Owen was two. He was speaking seventeen words. He told his dad he loved him. I barely could get him to say “mama”. Home with him every hour of the day and he tells his father, “I love you.” I was Barbara’s jealous resentment.

He rarely kissed. If he did it was without using his lips and involved dragging his face on you, if you were lucky. If you were unlucky, it was essentially face-butting you. It’s like his hugs, you took what was offered and didn’t quibble over the delivery. Sometimes it was a wonderfully timed hug with cooing and smiles that melted through your frustrations and brought tears; other times, it was a running hug at your crotch or a knee to your eye as you slept.

The hardest moments with affection are when he rejects you. He used to spurn his sister’s overtures and now he’s three and demands affection from her with a tackle. It hurts her but she understands as well as anyone can that it’s been hard earned. It’s baffling at any age let alone to a five year old now a six year old. One moment he’s hugging you, wanting to play chase, and then he’s hitting you? He approaches you for seemingly a hug, you respond with an embrace, only to be screamed at in revolt or have your ears boxed as he squeals in delight?

It reminds me of the well intentioned comments from people that are at a loss as to what to say when we share his autism diagnosis. Typically to explain an odd exchange or a turn in events that just occurred such as, but not limited to: him licking someone’s dog, headbutting someone’s dog, running up to stare at someone an inch from their face, stripping naked when he’s angry, laying down in the middle of any activity or area when he’s upset, stealing toy cars if they’re red, and so on.

“He looks so normal…”
“Well he’s two, my two year old does that too…”
“You’re so brave…”
“It could be A LOT worse…”
“It’ll get better…”

My favorite response was from an elderly man in our neighborhood once whose dog is routinely accosted by Owen. He always reassures me it’s ok and that his dog enjoys the attention. One day Owen was roughly hugging the dog when another dog owner stopped to chastise all of us out of “concern” for the dog. The owner of the dog nodded patiently, looked at Owen with a smile, looked at his dog, then at me, “It’s just not fair.” I smiled and nodded with a smile as well, we took our leave, and we walked in separate directions. I held it together until I had Owen down for a nap later that day.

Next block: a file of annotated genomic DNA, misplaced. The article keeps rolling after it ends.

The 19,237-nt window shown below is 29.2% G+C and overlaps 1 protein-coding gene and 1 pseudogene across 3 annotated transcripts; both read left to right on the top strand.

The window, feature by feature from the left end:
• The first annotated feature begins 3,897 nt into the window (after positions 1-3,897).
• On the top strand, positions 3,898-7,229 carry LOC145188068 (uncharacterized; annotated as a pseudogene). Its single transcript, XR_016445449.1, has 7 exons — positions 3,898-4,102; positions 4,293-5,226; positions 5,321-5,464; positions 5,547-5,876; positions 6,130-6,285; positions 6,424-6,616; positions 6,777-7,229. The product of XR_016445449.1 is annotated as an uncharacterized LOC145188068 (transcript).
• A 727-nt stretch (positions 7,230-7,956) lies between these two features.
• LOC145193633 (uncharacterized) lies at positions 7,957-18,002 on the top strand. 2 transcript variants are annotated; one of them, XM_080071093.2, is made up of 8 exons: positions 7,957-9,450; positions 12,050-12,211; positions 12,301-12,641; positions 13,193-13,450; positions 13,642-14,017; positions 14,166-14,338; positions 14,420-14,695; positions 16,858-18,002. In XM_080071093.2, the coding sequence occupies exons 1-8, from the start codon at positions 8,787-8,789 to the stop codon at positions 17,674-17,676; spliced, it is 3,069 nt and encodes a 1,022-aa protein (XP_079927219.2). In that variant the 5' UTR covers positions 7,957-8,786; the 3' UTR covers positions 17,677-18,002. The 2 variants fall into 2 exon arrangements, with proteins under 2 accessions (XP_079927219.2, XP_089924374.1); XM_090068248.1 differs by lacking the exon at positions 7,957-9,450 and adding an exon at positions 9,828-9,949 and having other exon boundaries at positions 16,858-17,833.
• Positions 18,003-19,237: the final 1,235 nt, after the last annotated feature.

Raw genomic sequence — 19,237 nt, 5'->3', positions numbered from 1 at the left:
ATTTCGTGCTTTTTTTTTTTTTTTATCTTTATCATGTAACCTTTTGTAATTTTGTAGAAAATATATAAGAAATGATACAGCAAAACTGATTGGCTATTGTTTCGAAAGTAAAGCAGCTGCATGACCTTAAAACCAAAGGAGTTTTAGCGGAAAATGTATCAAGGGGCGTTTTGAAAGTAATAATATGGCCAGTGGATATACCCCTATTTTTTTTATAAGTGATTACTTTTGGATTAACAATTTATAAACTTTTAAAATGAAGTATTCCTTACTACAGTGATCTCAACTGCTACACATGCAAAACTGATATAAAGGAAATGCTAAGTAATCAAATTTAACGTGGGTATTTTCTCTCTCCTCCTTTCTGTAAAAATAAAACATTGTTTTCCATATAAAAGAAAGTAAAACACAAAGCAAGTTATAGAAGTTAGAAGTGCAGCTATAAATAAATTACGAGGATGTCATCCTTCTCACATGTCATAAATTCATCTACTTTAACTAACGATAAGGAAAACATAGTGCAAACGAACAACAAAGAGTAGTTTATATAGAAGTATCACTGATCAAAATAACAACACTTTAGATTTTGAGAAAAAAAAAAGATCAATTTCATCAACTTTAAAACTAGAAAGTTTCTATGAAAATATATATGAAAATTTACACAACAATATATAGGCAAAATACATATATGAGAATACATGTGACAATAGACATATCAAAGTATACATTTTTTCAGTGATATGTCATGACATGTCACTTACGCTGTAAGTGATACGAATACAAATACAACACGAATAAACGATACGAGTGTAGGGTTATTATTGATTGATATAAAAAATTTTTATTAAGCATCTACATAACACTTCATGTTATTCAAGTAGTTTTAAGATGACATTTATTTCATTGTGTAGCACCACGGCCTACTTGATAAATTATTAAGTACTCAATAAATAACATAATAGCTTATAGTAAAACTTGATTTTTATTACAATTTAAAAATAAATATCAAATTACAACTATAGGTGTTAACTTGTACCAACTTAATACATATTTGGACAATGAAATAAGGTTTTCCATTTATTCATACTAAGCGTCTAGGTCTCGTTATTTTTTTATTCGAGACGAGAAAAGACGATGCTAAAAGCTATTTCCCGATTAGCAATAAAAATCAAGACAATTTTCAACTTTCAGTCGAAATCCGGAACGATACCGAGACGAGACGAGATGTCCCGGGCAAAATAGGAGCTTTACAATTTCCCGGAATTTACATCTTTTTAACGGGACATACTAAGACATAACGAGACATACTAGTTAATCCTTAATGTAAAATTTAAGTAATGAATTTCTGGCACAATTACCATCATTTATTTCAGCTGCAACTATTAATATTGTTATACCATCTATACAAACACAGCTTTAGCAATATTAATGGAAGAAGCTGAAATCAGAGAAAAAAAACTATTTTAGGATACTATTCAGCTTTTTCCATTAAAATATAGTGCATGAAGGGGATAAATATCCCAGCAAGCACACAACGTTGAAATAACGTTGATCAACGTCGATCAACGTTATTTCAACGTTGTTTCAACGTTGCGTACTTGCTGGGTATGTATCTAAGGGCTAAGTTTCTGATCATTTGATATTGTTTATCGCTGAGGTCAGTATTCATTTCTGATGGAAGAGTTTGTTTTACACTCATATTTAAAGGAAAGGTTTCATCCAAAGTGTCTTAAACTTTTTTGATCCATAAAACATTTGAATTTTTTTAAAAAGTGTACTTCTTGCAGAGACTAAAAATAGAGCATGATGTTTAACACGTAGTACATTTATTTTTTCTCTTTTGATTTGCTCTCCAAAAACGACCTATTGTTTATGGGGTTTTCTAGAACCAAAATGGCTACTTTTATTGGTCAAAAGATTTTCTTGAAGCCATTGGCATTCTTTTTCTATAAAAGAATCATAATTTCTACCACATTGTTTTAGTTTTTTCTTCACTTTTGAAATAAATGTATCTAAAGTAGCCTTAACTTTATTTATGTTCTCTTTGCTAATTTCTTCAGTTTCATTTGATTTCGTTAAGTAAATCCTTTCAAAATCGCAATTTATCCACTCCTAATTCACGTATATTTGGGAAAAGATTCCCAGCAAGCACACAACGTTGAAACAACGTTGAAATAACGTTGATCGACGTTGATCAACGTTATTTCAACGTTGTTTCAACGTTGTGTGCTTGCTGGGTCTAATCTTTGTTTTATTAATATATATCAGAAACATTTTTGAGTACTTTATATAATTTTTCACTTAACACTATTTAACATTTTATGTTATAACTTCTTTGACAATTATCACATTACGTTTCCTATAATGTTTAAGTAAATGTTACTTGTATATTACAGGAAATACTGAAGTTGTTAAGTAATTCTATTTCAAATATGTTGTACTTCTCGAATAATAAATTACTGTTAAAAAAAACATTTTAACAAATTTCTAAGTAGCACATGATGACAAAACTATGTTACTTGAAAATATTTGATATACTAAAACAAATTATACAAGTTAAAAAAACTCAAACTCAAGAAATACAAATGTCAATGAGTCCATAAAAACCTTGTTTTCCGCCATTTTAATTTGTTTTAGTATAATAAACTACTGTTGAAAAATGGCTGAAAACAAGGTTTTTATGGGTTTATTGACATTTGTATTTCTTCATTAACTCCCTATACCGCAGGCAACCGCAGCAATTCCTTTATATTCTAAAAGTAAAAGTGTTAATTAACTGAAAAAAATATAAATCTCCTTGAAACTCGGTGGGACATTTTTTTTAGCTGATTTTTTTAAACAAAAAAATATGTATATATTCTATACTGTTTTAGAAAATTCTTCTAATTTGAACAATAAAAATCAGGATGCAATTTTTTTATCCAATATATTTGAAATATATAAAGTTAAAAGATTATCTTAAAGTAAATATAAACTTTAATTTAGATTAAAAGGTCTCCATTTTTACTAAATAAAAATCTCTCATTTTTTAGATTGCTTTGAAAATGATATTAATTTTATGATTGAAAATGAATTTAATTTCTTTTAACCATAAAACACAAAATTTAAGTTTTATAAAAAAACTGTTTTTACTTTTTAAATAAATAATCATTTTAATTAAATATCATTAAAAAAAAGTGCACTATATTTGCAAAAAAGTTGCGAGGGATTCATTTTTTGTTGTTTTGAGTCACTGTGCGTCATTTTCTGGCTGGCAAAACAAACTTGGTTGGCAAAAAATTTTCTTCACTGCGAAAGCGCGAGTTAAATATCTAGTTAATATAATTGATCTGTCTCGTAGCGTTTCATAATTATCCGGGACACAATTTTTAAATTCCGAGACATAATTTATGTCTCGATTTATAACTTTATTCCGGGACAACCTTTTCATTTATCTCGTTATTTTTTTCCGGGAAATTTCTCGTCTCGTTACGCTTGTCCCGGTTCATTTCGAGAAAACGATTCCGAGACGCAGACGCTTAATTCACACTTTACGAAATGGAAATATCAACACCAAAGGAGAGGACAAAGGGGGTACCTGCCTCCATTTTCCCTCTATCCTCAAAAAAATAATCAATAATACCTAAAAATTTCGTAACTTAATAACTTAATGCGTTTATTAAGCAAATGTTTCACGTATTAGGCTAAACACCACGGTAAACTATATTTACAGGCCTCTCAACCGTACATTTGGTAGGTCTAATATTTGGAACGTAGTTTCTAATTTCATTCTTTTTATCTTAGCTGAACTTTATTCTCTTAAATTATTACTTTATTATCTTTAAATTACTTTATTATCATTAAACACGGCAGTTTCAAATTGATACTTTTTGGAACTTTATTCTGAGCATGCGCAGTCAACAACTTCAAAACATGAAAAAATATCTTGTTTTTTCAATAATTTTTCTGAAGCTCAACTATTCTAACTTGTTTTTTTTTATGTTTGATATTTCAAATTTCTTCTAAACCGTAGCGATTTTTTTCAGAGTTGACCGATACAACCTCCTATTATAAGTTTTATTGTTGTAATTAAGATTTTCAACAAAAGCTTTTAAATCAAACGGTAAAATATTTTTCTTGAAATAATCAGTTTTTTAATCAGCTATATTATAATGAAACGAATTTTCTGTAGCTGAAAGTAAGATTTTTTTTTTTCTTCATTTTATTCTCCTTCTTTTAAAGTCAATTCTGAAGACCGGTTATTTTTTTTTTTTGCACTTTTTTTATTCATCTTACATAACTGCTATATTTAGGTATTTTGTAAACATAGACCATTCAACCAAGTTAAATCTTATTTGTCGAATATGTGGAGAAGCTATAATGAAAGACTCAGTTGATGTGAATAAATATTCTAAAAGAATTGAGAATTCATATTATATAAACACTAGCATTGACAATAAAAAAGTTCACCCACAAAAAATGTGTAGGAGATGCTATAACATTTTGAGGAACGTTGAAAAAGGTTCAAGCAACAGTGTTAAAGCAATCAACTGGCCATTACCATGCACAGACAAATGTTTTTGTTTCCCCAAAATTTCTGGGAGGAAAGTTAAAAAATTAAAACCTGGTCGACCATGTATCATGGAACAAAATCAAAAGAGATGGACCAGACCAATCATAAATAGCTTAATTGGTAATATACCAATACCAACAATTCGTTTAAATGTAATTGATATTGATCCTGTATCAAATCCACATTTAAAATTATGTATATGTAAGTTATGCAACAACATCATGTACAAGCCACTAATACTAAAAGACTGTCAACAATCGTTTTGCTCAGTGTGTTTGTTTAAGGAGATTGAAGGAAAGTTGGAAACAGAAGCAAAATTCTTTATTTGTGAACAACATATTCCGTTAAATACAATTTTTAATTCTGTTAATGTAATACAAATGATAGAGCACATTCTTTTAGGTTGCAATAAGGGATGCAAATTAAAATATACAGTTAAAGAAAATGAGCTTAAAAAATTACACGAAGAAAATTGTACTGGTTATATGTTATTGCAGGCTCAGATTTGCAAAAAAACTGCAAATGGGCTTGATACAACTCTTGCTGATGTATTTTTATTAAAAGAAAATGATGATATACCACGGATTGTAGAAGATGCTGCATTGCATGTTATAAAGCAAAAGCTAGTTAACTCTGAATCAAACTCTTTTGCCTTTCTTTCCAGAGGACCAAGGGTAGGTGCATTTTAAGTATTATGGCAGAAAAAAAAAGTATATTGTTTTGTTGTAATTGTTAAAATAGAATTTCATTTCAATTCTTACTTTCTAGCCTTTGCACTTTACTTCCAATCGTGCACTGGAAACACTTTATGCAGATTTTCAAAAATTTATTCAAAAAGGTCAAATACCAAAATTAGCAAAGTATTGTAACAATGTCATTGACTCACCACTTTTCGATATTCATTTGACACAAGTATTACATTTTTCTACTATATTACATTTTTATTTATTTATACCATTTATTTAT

I finally sat down to rest and shook with grief. It’s not fair to anyone and it’s not a matter of waiting for it to get better but for it to change for him. Because, yes, he is two and changing quickly like any other but not in the ways I hoped at times. It’s ugly to say and painful to feel. Because what’s truly unfair, what I hope that kind man meant, is that this world doesn’t accept our son at times. Then again, do any of us ever feel completely accepted? If we did, we wouldn’t discuss the concept and all of us would have equal rights. Nosy, judgmental neighbors would be considered odd and not us.

He’s three now. He’s teaching himself to read. He’s told me he loves me the one time. He calls me “mama” every day. He plays games with his sister, helps clean, follows directions about as often as his father and sister do. I’m amazed by his sudden growth and thankful for his newfound gentleness. We love his boundless joy and my heart swells when he hugs me and declares, “Happy.”

We finally had his speech evaluation today after months of waiting. I was nervous and frazzled by traffic and pulled at a door to the hospital that clearly said “PUSH”. He yelled from his stroller, straining against the straps, “Push!” I became frustrated.
“I will once I get this door -”
“ – PUSH!”
“ – Owen?! I’m trying – “
“ – PUSH!”

Just then an employee held the door open and I noticed the sign. Owen giggled at me. I silently wished for a cocktail and that he would nap early.


He has new words every day, he speaks to others, and he interacts with people but there’s issues we need expert advice on. Like how to get him to say “quack” instead of “cock”, and “fork” instead of “fuck”.

The therapist ushered us in and set out toys for him. We reviewed her questions and she then began to try to engage Owen in some word identification games. She held up a truck, he responded excitedly, “T’WUCK!”
“That’s right, Owen, great!”

He beamed at me with pride in himself as he cruised through at least twenty items and naming them, I returned his look, and a glint then entered his look as his chin tucked to the side. Oh, no

She held up a car and began to ask a question. He grabbed it from her and yelled, “Q’AWK!”
I swallowed a laugh at her shock since it most definitely sounded like “cock”.
He smiled and said, “Duck!” He then threw the car over her shoulder, narrowly missing her ear. We all erupted in laughter.

Autism doesn’t mean you lack a sense of humor or a good throwing arm. It means sometimes your hugs are too rough, your love is misunderstood, and acceptance can be a battle of words that is hard won.

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